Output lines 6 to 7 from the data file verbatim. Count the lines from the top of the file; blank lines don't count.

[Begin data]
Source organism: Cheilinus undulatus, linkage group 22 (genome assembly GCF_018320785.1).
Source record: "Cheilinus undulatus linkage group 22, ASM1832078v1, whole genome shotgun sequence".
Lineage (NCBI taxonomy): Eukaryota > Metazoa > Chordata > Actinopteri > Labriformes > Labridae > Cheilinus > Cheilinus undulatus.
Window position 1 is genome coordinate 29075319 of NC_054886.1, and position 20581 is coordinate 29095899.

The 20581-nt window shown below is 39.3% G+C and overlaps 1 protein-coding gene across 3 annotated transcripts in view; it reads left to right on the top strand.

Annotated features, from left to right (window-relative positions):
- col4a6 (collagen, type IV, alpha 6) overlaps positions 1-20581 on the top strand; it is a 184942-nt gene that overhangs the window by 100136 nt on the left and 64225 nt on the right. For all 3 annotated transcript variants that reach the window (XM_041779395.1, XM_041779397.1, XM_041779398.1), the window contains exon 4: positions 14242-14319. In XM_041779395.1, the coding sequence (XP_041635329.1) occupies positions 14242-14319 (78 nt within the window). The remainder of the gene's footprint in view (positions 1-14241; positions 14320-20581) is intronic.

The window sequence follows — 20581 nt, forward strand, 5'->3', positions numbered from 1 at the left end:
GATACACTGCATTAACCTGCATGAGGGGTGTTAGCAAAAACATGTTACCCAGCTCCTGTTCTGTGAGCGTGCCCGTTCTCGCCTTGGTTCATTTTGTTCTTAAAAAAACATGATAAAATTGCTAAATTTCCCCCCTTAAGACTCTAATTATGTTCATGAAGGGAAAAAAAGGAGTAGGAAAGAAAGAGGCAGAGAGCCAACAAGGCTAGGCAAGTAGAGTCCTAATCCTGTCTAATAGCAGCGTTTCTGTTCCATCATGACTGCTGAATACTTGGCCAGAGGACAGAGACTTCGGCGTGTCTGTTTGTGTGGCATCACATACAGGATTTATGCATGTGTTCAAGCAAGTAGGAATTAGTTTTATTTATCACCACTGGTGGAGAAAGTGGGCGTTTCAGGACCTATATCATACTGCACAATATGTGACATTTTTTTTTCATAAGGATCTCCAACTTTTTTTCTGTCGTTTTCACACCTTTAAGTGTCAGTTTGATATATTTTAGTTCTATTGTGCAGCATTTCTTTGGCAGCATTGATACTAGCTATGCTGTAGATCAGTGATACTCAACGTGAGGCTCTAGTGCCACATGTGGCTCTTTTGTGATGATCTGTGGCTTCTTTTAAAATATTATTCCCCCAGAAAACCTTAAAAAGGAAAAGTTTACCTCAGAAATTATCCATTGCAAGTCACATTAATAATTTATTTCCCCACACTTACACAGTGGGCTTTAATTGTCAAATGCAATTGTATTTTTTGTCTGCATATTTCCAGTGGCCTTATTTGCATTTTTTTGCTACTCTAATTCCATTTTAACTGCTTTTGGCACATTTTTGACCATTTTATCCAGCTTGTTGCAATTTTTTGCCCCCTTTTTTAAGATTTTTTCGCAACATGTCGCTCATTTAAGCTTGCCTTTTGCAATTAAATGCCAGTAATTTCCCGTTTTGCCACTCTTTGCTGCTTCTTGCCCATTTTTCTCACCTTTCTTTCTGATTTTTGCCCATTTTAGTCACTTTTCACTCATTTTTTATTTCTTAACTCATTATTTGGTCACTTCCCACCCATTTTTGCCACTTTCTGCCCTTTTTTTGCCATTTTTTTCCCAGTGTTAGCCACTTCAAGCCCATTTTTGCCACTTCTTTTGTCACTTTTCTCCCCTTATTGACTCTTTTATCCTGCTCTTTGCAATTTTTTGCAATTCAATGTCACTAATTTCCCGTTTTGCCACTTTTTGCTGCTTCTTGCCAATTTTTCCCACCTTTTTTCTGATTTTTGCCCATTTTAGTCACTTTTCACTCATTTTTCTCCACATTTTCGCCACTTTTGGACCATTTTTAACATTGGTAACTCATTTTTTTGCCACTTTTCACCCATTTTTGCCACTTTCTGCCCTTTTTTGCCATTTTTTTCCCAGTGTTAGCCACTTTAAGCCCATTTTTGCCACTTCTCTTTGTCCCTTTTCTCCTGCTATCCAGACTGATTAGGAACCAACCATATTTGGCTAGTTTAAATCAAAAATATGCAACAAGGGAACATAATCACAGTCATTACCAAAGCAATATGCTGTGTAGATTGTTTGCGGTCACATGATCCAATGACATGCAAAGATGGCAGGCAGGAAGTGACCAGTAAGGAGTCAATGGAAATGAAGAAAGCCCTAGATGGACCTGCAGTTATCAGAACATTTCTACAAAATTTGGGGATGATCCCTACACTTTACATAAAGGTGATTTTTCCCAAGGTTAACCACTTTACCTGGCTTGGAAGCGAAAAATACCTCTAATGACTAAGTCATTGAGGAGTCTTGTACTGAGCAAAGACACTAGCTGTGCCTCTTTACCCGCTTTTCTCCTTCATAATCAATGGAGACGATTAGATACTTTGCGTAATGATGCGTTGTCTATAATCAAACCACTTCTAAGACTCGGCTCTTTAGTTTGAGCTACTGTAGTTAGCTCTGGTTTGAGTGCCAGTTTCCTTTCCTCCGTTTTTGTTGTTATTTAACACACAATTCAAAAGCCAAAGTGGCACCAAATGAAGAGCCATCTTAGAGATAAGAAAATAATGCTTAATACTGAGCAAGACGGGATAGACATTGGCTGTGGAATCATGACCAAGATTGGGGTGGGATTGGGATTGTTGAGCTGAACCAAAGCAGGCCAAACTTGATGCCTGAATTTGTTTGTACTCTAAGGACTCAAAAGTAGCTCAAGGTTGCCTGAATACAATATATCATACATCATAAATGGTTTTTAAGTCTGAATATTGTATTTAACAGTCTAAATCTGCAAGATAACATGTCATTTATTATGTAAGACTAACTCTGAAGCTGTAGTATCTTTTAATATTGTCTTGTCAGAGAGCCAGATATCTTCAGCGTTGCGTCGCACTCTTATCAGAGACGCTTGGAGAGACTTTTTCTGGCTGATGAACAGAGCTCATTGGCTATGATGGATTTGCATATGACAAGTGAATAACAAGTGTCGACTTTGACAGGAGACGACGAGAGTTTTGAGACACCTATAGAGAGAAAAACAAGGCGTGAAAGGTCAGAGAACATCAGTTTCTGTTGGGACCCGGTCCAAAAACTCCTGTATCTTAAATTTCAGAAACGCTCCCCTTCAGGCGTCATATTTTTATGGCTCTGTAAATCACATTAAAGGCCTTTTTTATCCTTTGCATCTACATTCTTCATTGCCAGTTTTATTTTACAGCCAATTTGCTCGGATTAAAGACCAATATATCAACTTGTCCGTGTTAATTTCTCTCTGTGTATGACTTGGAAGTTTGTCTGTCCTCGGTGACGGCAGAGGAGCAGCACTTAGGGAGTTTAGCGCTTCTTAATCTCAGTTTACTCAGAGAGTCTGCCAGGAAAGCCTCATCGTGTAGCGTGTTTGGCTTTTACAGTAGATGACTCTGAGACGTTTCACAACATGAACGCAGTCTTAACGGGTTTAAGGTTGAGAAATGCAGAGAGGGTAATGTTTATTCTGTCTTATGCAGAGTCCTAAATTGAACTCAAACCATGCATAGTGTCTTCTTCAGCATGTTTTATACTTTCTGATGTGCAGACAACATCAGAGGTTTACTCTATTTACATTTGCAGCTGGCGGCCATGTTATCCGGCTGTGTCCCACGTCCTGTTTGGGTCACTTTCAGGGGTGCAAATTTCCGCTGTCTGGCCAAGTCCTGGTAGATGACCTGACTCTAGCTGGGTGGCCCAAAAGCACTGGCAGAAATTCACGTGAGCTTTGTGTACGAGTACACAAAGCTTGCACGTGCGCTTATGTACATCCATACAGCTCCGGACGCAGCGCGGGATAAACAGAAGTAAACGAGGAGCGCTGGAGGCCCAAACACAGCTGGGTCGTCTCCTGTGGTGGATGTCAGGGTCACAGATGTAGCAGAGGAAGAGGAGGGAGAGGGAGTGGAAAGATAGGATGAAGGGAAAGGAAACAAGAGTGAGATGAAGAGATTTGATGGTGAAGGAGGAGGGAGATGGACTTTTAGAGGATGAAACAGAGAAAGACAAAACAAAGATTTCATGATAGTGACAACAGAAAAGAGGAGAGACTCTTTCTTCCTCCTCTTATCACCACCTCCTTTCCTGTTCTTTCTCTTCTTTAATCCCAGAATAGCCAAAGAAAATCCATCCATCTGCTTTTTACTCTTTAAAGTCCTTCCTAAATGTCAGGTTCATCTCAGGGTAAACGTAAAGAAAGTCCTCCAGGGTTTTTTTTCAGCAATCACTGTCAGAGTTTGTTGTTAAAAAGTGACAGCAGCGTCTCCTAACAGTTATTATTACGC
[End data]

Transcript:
Annotated features, from left to right (window-relative positions):
- col4a6 (collagen, type IV, alpha 6) overlaps positions 1-20581 on the top strand; it is a 184942-nt gene that overhangs the window by 100136 nt on the left and 64225 nt on the right. For all 3 annotated transcript variants that reach the window (XM_041779395.1, XM_041779397.1, XM_041779398.1), the window contains exon 4: positions 14242-14319. In XM_041779395.1, the coding sequence (XP_041635329.1) occupies positions 14242-14319 (78 nt within the window). The remainder of the gene's footprint in view (positions 1-14241; positions 14320-20581) is intronic.